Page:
Starting this Wednesday April 13 through Sunday April 24, the 15th annual Tribeca Film Festival, one of the most prolific U.S. film festivals, begins. Opening with the American documentary, “First Monday in May,” follows the creation of The Metropolitan Museum of Art’s “China: Through the Looking Glass,” exhibition, by curator Andrew Bolton and is directed by New Yorker, Andrew Rossi (“Page One: Inside the New York Times”) should be a grand kick-off for the festival.
I’ll be attending Tribeca for a week looking for some of the newer LGBTQ titles premiering at the festival for their World or North American premiere. There are quite a few hot titles we’ll be looking at including the documentary, “Strike a Pose” about Madonna’s seven male dancers from the Blonde Ambition tour and the narrative feature, “King Cobra” covering the early porn years of Sean Paul Lockhart (aka Brent Corrigan) and his involvement with film producers and murder. It stars James Franco, Christian Slater, Alicia Silverstone and Molly Ringwald.
Here is a look at some of the other LGBTQ related titles screening at Tribeca, which we will be looking to bring back to Austin this September: (all synopsis’ provided by Tribeca Film Festival)
“Check It” directed by Dana Flor and Toby Oppenheimer. (USA) – World Premiere, Documentary. Fed up with being abused and harassed on the brutal inner-city streets of Washington D.C., a group of gay and trans teens form a gang to fight back. This raw and intimate portrait follows four Check It members as they struggle to find a way out of gang life through an unlikely avenue: fashion.
“Strike a Pose” directed and written by Ester Gould and Reijer Zwaan. (Netherlands) – North American Premiere, Documentary. To the fans, they were the unforgettably talented men who supported the career of one of the world’s most beloved and controversial music artists: Madonna. Behind the scenes they were an impressionable group of young dancers whose lives were forever changed by her influence. Strike a Pose reunites the men 25 years later, providing the chance to learn about the emotional truth behind the glamorous facade.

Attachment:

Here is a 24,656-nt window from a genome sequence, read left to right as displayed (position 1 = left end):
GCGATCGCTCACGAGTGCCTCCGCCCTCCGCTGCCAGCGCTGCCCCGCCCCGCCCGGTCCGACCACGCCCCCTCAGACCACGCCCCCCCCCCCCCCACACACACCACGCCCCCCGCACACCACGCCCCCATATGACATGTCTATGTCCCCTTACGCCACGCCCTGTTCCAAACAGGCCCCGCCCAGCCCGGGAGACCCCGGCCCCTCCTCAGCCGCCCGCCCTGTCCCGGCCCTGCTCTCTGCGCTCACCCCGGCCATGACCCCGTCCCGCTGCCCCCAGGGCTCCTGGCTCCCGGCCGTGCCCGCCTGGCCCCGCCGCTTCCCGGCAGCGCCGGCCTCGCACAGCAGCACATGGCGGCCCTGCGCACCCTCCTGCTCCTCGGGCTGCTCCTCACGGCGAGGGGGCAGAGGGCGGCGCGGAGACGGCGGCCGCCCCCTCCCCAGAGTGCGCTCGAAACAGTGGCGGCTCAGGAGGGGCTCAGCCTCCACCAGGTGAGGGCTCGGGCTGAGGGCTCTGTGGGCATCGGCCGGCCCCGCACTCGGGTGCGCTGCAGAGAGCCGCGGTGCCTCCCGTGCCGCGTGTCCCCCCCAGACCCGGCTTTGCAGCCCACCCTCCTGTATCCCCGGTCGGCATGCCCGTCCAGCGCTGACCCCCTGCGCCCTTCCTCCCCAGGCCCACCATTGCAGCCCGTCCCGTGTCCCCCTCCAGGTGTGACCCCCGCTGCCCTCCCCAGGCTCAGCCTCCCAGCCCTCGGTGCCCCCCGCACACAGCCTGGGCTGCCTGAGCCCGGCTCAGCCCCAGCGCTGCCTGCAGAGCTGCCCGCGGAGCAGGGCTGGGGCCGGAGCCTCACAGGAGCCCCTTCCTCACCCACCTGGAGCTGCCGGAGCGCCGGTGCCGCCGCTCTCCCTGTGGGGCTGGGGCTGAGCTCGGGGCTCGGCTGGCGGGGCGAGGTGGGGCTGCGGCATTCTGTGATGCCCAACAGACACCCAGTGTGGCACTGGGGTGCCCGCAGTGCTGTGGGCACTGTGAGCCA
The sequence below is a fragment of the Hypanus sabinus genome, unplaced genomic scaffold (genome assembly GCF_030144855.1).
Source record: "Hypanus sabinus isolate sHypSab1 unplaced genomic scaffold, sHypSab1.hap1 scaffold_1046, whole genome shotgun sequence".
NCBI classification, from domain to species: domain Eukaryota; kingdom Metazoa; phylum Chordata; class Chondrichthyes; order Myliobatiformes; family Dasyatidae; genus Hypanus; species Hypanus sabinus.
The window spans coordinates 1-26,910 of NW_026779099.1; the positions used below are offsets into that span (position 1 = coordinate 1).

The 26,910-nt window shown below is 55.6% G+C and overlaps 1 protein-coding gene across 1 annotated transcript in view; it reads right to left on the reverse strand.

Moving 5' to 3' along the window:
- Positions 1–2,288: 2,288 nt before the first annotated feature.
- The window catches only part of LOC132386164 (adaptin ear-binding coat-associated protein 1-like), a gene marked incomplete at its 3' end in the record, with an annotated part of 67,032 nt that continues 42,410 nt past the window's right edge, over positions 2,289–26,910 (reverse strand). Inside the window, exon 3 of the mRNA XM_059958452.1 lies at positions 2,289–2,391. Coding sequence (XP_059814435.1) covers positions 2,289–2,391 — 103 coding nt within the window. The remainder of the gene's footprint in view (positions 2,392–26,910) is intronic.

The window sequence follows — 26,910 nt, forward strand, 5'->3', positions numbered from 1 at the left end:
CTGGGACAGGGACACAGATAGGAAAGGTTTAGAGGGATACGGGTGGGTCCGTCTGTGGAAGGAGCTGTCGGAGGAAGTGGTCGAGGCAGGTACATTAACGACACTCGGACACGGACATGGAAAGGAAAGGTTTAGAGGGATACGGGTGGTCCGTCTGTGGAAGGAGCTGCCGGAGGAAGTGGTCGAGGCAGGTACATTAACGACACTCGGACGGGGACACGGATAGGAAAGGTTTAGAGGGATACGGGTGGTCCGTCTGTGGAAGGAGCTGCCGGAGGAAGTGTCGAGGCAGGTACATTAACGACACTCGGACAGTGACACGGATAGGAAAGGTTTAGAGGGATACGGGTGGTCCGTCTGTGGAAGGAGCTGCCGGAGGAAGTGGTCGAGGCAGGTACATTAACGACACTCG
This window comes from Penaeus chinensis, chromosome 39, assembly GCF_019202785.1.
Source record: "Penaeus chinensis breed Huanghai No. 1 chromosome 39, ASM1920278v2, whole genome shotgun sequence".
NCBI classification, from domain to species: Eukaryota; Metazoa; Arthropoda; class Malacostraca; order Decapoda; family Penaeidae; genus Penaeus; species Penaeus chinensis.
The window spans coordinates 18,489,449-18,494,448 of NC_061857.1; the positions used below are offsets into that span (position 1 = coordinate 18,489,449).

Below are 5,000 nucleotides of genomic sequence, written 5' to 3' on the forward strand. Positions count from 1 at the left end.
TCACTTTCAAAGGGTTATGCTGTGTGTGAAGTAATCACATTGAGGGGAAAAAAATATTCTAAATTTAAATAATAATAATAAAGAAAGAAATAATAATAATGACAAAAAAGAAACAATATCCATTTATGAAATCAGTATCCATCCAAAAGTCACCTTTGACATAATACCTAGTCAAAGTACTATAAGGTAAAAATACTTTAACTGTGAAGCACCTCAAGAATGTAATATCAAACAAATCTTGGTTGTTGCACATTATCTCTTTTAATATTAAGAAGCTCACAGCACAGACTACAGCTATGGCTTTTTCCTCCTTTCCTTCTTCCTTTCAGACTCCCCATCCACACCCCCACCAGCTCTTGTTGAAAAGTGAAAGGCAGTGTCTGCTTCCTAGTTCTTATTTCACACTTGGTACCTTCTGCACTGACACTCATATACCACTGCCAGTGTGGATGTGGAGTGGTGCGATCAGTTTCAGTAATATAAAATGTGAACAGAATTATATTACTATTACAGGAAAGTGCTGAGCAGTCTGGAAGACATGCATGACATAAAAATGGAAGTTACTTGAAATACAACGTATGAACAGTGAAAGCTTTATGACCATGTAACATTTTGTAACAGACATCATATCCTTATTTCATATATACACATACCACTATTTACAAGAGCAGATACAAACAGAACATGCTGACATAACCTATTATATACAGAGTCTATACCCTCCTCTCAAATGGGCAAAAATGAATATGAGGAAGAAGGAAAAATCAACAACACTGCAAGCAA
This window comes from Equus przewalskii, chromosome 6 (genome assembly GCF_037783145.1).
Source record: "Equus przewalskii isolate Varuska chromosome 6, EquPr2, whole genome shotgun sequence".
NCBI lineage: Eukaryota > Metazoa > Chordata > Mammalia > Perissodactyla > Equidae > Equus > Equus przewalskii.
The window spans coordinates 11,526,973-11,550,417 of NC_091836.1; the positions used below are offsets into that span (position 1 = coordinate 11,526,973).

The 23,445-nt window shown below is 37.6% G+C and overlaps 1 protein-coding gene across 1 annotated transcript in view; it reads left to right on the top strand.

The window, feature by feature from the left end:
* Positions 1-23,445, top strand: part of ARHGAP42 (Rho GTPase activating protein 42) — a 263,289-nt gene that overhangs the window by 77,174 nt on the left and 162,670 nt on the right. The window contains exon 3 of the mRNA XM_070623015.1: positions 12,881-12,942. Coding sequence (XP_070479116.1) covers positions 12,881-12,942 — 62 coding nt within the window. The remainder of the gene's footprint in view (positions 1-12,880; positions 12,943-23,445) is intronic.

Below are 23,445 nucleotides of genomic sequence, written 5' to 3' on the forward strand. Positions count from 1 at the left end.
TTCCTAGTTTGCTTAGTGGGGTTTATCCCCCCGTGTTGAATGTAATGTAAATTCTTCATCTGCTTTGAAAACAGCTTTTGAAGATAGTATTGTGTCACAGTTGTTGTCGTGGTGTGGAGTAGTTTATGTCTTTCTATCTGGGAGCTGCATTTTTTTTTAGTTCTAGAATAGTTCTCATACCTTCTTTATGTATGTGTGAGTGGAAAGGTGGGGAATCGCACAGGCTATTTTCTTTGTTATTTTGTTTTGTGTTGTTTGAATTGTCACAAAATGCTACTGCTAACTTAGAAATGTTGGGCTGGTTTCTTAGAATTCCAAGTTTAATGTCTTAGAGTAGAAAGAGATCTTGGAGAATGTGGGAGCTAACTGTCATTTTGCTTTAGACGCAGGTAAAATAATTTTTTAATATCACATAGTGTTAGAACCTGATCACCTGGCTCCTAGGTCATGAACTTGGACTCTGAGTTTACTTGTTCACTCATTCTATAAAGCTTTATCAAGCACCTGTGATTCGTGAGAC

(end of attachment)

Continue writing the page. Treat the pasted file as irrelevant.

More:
“King Cobra” directed and written by Justin Kelly. (USA) – World Premiere, Narrative. This ripped-from-the-headlines drama covers the early rise of gay porn headliner Sean Paul Lockhart (Garrett Clayton), aka Brent Corrigan, before his falling out with the producer (Christian Slater) who made him famous. When Sean decides he’d be better off a free agent, a cash-strapped pair of rival producers (James Franco and Keegan Allen) aim to cash in by any means possible. With Alicia Silverstone and Molly Ringwald
“Reset (Relève)” directed and written by Thierry Demaizière and Alban Teurlai. (France) – International Premiere, Documentary.Stunningly gorgeous and delicate in both subject and treatment, Reset depicts renowned choreographer and dancer Benjamin Millepied (also known for choreographing the dance sequences in Black Swan) as he attempts to rejuvenate the Paris Opera Ballet in his new position as director. With appearances by composer Nico Muhly, Opera alumna Aurélie Dupont, and designer Iris van Herpen, Reset is a delightfully aesthetic affair. In French with subtitles.